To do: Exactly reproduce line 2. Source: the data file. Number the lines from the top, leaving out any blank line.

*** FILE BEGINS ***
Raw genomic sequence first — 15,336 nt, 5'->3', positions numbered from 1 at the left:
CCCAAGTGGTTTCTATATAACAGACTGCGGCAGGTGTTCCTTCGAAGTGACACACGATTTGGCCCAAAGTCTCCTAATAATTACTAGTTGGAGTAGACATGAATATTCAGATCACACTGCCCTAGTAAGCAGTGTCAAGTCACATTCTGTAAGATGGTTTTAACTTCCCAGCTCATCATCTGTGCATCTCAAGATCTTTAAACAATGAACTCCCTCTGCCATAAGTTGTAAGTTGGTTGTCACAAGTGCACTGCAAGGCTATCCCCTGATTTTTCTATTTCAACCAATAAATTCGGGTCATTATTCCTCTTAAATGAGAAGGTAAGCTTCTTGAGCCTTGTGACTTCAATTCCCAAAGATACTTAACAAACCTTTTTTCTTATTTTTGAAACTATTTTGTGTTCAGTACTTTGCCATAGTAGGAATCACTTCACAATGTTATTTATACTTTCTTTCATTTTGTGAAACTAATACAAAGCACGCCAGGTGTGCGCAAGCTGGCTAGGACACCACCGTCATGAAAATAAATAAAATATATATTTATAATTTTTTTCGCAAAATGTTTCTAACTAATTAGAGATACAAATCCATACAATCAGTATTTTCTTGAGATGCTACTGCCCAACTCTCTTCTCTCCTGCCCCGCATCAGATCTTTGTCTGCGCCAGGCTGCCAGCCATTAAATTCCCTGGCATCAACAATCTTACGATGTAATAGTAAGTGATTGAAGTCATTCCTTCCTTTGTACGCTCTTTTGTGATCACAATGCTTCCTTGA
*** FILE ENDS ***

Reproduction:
CCCAAGTGGTTTCTATATAACAGACTGCGGCAGGTGTTCCTTCGAAGTGACACACGATTTGGCCCAAAGTCTCCTAATAATTACTAGTTGGAGTAGACATGAATATTCAGATCACACTGCCCTAGTAAGCAGTGTCAAGTCACATTCTGTAAGATGGTTTTAACTTCCCAGCTCATCATCTGTGCATCTCAAGATCTTTAAACAATGAACTCCCTCTGCCATAAGTTGTAAGTTGGTTGTCACAAGTGCACTGCAAGGCTATCCCCTGATTTTTCTATTTCAACCAATAAATTCGGGTCATTATTCCTCTTAAATGAGAAGGTAAGCTTCTTGAGCCTTGTGACTTCAATTCCCAAAGATACTTAACAAACCTTTTTTCTTATTTTTGAAACTATTTTGTGTTCAGTACTTTGCCATAGTAGGAATCACTTCACAATGTTATTTATACTTTCTTTCATTTTGTGAAACTAATACAAAGCACGCCAGGTGTGCGCAAGCTGGCTAGGACACCACCGTCATGAAAATAAATAAAATATATATTTATAATTTTTTTCGCAAAATGTTTCTAACTAATTAGAGATACAAATCCATACAATCAGTATTTTCTTGAGATGCTACTGCCCAACTCTCTTCTCTCCTGCCCCGCATCAGATCTTTGTCTGCGCCAGGCTGCCAGCCATTAAATTCCCTGGCATCAACAATCTTACGATGTAATAGTAAGTGATTGAAGTCATTCCTTCCTTTGTACGCTCTTTTGTGATCACAATGCTTCCTTGA